Self-efficacy in caring refers to care workers’ beliefs or confidence in their ability to express caring behaviours and attitudes and to build compassionate relationships with their clients . Confidence is an essential element to enhance competence to care and job satisfaction of care workers, as well as their perception towards managerial and practical aspects of care [1–3]. The stronger the individual’s confidence, the more active the efforts of an individual to perform a specific behaviour or skill [4, 5]. Manojlovich  found a greater influence of self-efficacy of care workers in their job performance than the support services of an organization, such as information, resources, and opportunities. While increased self-efficacy in caring may improve care workers’ performance, low self-efficacy may adversely affect how these care workers carry out their duties [3, 6]. It is, therefore, essential to understand the self-efficacy of care workers and discuss factors that may influence their efficacy to demonstrate caring behaviours.
According to Social Cognitive Theory, an individual’s interaction with the physical and social environment determines the self-efficacy of that person . Human functioning is a product of the interaction of intrapersonal influences, the behaviour one engages in, and the environment they grow and live in [5, 7]. Bandura  stressed that the self-efficacy of a person differs depending upon the individual’s physiological state, experiences, social relationships, and other circumstances he/she is living or working in. Therefore, the self-efficacy of care workers can vary according to the nature of their work and the clients they are caring for.
Characteristics of acute care hospitals and aged care facilities are very different . In hospital settings, the aim of care workers or nursing staff is to care for patients suffering from acute health conditions or chronic health conditions with acute manifestations. Patients are expected to return their place of residence following treatment. However, aged care services are provided to older people who are unable to live independently without assistance because of frailty and other age-related conditions . The high level of dependency on the care provider, accompanied by increasingly deteriorating health conditions with complex and multiple diseases or disorders, makes older people a unique group of care recipients. Nursing care needs presented by older people in aged care is, therefore, often challenging and multidimensional, including physical, psychological, and social dimensions . Hence, it is imperative to comprehend the self-efficacy of aged care workers and factors that may affect their confidence to care.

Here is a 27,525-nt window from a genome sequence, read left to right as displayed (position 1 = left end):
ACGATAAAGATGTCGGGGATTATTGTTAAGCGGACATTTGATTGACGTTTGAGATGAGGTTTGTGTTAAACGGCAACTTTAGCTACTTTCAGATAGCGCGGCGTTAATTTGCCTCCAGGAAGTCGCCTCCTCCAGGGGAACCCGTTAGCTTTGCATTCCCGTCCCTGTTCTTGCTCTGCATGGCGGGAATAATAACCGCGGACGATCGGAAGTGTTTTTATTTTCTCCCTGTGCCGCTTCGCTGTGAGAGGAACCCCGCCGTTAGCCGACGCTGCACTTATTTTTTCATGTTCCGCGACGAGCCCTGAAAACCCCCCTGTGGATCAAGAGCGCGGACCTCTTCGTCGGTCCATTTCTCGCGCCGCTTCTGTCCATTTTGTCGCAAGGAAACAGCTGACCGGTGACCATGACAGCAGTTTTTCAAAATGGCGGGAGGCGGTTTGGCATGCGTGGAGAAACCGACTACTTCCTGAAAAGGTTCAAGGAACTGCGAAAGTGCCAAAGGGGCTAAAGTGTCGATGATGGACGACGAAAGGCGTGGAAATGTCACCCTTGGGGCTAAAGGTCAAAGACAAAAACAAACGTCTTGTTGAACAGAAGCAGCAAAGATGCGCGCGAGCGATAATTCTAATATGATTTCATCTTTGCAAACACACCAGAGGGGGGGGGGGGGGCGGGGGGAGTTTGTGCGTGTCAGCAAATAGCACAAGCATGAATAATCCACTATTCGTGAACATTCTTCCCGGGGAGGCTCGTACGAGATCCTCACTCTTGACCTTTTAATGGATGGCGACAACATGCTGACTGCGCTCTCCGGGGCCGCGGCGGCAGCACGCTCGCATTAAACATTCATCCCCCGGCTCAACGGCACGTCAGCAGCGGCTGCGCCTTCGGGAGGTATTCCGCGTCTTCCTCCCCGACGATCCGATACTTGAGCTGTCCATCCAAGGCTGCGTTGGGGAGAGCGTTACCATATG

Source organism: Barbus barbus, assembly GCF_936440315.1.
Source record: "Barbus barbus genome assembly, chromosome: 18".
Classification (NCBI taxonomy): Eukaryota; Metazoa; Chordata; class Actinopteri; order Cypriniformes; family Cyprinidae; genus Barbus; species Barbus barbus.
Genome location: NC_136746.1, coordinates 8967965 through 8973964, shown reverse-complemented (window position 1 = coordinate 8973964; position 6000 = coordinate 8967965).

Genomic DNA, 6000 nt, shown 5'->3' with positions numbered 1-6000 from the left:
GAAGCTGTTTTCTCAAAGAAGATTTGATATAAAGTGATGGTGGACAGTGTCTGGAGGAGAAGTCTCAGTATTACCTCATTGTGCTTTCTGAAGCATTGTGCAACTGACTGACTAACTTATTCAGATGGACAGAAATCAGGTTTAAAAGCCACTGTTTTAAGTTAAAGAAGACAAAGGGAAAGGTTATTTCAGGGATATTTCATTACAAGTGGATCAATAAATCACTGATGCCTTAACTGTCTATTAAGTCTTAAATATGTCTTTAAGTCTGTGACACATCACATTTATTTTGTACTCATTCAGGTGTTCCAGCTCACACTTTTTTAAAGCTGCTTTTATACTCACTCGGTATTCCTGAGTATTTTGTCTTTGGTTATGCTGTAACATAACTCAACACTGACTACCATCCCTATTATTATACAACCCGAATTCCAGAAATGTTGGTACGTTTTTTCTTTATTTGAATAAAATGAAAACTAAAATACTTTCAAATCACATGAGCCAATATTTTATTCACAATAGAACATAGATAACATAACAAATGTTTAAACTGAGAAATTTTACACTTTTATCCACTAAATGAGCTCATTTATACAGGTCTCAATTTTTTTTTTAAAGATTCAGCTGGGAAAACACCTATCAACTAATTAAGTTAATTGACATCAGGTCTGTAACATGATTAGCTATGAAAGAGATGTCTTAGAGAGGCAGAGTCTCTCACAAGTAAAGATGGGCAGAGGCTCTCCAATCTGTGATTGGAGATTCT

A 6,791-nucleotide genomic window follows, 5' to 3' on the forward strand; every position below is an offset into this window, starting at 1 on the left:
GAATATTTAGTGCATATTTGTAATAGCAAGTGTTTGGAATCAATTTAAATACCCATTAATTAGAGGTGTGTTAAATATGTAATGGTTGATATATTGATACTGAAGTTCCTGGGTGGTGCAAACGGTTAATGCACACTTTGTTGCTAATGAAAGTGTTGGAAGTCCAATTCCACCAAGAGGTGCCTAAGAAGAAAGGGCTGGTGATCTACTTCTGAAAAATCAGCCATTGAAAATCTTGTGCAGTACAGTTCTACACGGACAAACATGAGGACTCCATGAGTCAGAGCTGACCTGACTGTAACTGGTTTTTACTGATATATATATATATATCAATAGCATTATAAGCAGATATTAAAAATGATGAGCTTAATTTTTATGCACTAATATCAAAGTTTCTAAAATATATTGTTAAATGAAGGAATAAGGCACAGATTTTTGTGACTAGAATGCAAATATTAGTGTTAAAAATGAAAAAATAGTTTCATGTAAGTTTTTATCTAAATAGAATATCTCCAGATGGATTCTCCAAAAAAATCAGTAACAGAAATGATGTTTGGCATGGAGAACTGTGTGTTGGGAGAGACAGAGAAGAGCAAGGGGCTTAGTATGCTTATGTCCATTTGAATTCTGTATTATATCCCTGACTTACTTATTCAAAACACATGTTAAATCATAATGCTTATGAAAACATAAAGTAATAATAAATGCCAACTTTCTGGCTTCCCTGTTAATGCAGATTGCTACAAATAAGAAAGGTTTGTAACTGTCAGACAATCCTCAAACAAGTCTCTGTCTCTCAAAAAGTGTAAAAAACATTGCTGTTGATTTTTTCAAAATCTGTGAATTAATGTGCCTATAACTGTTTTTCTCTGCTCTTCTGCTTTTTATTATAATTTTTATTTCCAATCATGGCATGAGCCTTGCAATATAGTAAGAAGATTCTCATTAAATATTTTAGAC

A qualitative study by Coates found increased dilemma among care workers in the process of caregiving due to the lack of confidence in their role . A study in Canadian long-term care home found a high level of perceived self-efficacy to provide palliative care among the care workers though there was a knowledge gap on palliative care . Factors such as the age of the care worker, formal education, experience, and psychological empowerment were found to influence the confidence in delivering palliative care . Studies by Casper et al. have shown that perceived ability to provide care among care workers is influenced by their self-determination, quality of relationship with their immediate supervisors, educational opportunities, and recognition of the performance [13, 14]. Similarly, an intervention study found an increase in staff confidence in seeking support from their supervisors and dealing with end of life care symptoms after receiving training on compassion, communication, end of life symptoms and care. However, it did not find any improvement in staff’s belief in their ability to discuss death and dying with residents and their relatives post-training. Dementia training and peer support programs were found to enhance the self-efficacy of the care workers to care for the people living with dementia [16–18].
To understand the caring self-efficacy of aged care workers in general, we performed a literature search using broad search terms. However, we did not find any review article, which indicated a dearth of evidence synthesis in this area. Similarly, our preliminary search of the literature found that studies have utilised various instruments to measure self-efficacy, and interventions to address the self-efficacy of care workers are also not similar. Hence, a scoping review is planned to give an understanding of the self-efficacy of care workers in caring for older residents in residential aged care settings and identify factors that may influence care workers’ self-efficacy in caring.
The objectives of this scoping review are to:
provide an overview of the self-efficacy of direct care workers in caring for older residents living in residential care settings.
identify factors influencing the self-efficacy of direct care workers in providing care to older residents in residential care settings.